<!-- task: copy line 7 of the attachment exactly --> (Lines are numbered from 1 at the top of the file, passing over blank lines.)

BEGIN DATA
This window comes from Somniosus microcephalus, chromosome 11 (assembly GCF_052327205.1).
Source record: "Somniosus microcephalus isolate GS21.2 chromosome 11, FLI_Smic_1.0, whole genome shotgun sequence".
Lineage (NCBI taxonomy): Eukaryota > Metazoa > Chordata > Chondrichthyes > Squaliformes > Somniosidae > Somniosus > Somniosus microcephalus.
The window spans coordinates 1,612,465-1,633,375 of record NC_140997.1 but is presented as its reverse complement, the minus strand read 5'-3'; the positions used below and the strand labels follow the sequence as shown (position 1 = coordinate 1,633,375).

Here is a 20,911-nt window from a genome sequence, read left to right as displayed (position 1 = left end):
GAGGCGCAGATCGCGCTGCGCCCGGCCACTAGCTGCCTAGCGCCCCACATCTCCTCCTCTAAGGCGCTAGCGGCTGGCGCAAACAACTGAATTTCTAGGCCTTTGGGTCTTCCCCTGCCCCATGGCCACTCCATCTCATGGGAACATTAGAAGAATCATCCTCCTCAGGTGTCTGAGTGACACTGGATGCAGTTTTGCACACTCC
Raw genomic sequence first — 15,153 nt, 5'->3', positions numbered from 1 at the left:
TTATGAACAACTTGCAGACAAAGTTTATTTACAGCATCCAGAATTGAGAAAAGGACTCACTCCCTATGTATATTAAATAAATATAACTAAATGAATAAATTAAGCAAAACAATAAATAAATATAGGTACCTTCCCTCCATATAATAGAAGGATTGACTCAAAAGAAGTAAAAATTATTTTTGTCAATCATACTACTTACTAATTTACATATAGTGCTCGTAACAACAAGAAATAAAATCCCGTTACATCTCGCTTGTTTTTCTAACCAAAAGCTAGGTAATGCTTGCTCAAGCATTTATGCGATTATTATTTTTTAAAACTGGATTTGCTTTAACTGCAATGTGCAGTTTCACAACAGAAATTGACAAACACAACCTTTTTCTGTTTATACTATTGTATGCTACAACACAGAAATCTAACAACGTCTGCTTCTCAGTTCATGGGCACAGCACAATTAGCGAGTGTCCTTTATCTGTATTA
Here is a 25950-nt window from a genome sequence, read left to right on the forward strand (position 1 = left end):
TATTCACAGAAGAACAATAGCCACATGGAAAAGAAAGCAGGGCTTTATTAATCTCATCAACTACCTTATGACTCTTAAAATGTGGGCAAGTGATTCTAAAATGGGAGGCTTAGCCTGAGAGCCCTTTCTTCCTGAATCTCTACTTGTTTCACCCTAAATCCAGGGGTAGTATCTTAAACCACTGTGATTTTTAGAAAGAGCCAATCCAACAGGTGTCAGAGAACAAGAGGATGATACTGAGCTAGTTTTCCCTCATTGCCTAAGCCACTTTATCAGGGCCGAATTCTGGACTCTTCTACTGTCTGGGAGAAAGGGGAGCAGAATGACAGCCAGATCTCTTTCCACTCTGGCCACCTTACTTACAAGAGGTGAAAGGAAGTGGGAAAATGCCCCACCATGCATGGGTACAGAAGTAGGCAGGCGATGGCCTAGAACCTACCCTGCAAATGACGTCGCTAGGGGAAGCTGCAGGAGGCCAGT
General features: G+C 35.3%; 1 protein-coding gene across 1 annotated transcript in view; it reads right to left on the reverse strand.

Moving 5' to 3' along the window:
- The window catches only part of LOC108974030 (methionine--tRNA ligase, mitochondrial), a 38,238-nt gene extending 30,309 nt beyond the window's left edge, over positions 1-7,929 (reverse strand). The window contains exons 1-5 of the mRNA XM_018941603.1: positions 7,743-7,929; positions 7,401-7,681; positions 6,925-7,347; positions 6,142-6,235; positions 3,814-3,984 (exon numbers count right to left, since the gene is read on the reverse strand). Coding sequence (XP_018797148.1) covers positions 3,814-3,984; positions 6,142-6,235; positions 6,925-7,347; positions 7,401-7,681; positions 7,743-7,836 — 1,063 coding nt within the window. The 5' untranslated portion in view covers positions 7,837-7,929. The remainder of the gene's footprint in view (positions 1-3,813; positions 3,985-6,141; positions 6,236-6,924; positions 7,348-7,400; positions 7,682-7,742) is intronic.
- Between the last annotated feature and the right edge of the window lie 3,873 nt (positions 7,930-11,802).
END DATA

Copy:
Raw genomic sequence first — 15,153 nt, 5'->3', positions numbered from 1 at the left: